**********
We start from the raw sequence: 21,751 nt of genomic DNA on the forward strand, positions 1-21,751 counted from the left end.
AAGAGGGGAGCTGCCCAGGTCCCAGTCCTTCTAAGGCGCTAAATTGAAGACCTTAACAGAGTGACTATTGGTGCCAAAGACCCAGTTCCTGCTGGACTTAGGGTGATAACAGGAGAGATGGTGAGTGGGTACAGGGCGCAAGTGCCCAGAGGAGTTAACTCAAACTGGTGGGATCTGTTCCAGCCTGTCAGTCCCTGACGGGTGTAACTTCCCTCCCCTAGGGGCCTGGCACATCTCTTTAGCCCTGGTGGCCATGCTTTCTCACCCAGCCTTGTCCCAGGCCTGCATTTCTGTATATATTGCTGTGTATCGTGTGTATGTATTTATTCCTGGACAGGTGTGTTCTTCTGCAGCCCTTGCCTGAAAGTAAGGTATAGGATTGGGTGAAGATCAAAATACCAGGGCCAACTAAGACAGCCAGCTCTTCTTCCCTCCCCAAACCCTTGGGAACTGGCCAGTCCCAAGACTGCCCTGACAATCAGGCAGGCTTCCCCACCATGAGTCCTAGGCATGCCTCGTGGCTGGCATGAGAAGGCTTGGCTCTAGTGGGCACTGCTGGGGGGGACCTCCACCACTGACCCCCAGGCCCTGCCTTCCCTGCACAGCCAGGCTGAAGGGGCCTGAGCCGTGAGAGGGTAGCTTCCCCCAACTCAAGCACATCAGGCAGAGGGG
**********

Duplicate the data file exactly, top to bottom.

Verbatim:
We start from the raw sequence: 21,751 nt of genomic DNA on the forward strand, positions 1-21,751 counted from the left end.
AAGAGGGGAGCTGCCCAGGTCCCAGTCCTTCTAAGGCGCTAAATTGAAGACCTTAACAGAGTGACTATTGGTGCCAAAGACCCAGTTCCTGCTGGACTTAGGGTGATAACAGGAGAGATGGTGAGTGGGTACAGGGCGCAAGTGCCCAGAGGAGTTAACTCAAACTGGTGGGATCTGTTCCAGCCTGTCAGTCCCTGACGGGTGTAACTTCCCTCCCCTAGGGGCCTGGCACATCTCTTTAGCCCTGGTGGCCATGCTTTCTCACCCAGCCTTGTCCCAGGCCTGCATTTCTGTATATATTGCTGTGTATCGTGTGTATGTATTTATTCCTGGACAGGTGTGTTCTTCTGCAGCCCTTGCCTGAAAGTAAGGTATAGGATTGGGTGAAGATCAAAATACCAGGGCCAACTAAGACAGCCAGCTCTTCTTCCCTCCCCAAACCCTTGGGAACTGGCCAGTCCCAAGACTGCCCTGACAATCAGGCAGGCTTCCCCACCATGAGTCCTAGGCATGCCTCGTGGCTGGCATGAGAAGGCTTGGCTCTAGTGGGCACTGCTGGGGGGGACCTCCACCACTGACCCCCAGGCCCTGCCTTCCCTGCACAGCCAGGCTGAAGGGGCCTGAGCCGTGAGAGGGTAGCTTCCCCCAACTCAAGCACATCAGGCAGAGGGG